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I would have to say that I value silver about the same as you. Sure, I'll take it if it is the best option at the time, but for the most part it has to be gold.

I will also have to agree with you on the festival card. The second I saw that I decided it was a trump card. The only time we've ever played it was when we were dealing out random cards.

Maybe in the future they will give us cards that drastically shake up how the game strategy, but then again maybe that will make it worse. At this point I really don't know how I feel about anything related to the game as a whole. I just get this weird feeling as if it was fast-tracked though play testing and came out kinda broken.
 
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Andrew Hardin
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Peristarkawan wrote:
What Lex said. Big Money is a solid strategy, but it has lots of room for improvement. For example, buying just a single Chancellor and using it to shuffle at every opportunity will get the deck to 4 Provinces half a turn faster on average (but adding 2 Chancellors will slow it down). And of course buying a single aggressively-played Chapel is a huge improvement over vanilla Big Money.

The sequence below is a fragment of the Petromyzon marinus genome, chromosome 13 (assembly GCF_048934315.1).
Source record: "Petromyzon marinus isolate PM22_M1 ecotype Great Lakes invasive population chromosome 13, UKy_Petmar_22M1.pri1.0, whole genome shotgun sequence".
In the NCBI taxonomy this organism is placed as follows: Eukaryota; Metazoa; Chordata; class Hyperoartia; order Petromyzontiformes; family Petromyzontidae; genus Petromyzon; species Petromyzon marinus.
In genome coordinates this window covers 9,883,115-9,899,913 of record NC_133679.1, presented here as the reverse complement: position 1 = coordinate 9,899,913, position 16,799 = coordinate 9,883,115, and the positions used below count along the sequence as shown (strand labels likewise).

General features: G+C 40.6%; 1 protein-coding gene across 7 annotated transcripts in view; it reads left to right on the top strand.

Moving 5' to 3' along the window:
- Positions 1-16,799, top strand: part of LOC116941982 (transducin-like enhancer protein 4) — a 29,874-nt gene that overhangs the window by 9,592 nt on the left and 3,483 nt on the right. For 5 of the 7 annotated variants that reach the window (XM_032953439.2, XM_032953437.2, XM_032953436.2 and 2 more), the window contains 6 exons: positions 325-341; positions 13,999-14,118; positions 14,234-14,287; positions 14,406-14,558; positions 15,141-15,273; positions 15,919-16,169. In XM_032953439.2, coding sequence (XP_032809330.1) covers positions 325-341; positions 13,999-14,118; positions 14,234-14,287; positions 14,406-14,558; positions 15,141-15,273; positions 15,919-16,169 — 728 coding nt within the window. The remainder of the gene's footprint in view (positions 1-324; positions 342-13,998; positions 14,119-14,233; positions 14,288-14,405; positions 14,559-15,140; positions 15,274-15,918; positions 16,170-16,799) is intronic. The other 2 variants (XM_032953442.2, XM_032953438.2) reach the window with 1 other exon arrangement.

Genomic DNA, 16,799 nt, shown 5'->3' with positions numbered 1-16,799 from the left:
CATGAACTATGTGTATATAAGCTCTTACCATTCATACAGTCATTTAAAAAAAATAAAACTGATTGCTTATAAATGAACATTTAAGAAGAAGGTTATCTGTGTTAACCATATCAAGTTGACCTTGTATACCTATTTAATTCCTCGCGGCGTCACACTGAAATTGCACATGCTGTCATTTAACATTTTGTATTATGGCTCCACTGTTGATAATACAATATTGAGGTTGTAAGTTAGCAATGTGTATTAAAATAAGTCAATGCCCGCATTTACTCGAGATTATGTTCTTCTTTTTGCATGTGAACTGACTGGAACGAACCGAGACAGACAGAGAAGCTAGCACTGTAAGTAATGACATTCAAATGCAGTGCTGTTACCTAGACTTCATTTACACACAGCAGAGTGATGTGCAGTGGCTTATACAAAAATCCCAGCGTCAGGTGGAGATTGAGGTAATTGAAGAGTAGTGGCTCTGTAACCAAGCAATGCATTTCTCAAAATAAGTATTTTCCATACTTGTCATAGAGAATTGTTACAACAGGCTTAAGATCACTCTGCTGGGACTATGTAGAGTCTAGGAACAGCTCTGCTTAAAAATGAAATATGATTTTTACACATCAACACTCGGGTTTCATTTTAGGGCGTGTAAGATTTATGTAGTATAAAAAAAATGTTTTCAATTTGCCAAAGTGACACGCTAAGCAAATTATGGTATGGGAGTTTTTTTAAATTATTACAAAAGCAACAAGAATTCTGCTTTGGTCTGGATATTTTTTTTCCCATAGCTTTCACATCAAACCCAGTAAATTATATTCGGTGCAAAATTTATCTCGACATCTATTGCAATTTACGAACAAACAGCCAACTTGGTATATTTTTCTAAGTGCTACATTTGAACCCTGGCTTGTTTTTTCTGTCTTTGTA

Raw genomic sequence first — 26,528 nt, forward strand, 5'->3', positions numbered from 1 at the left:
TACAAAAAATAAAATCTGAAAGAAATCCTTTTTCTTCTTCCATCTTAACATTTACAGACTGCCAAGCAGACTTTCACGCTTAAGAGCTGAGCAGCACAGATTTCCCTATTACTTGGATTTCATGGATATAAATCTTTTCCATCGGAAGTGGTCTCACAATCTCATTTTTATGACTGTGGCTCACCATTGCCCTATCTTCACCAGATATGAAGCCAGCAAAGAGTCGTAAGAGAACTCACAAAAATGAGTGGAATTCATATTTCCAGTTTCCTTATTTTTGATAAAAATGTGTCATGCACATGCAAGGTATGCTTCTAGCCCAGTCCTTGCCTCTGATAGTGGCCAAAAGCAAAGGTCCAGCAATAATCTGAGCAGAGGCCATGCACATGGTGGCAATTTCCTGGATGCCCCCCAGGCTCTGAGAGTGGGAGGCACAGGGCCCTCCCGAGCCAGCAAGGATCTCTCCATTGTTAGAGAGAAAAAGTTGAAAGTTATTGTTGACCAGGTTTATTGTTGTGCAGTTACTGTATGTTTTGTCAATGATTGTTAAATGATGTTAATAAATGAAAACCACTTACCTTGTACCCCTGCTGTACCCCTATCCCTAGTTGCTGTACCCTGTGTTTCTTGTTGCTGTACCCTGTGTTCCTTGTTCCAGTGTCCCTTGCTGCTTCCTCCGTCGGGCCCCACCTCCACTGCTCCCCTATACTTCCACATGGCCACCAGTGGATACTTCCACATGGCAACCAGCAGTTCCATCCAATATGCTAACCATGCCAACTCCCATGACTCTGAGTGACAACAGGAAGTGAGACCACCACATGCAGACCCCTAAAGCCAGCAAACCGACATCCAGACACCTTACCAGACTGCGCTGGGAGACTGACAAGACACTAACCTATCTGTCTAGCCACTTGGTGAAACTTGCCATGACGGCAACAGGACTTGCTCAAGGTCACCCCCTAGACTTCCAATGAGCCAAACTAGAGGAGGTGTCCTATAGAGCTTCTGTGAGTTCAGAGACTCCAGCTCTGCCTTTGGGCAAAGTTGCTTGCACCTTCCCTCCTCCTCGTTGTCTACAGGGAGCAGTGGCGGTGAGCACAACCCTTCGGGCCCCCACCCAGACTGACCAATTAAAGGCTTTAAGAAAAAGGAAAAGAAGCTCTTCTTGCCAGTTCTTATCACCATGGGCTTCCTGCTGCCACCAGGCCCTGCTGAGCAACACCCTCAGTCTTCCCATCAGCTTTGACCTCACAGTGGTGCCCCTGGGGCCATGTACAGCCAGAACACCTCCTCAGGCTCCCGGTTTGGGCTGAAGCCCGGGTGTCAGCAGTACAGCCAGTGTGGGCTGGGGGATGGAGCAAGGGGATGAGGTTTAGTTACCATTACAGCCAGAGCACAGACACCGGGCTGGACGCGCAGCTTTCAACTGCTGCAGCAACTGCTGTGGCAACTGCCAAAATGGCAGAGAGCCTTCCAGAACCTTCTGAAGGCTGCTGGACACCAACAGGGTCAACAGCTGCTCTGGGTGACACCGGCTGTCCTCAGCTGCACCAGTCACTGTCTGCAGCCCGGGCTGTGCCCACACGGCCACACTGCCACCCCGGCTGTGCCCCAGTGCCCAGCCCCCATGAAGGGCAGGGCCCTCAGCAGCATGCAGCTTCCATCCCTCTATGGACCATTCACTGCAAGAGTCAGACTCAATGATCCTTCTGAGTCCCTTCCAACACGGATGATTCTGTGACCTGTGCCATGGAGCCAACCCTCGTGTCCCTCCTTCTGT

Be interesting to see your data on the Chancellor. The data I have seen shows the card tends to do better in practice with a percentage of games that really suffer from bad luck. Some games you can't buy the Chancellor in the right spot. But Big Money with the Chancellor alone is still not even close to optimal.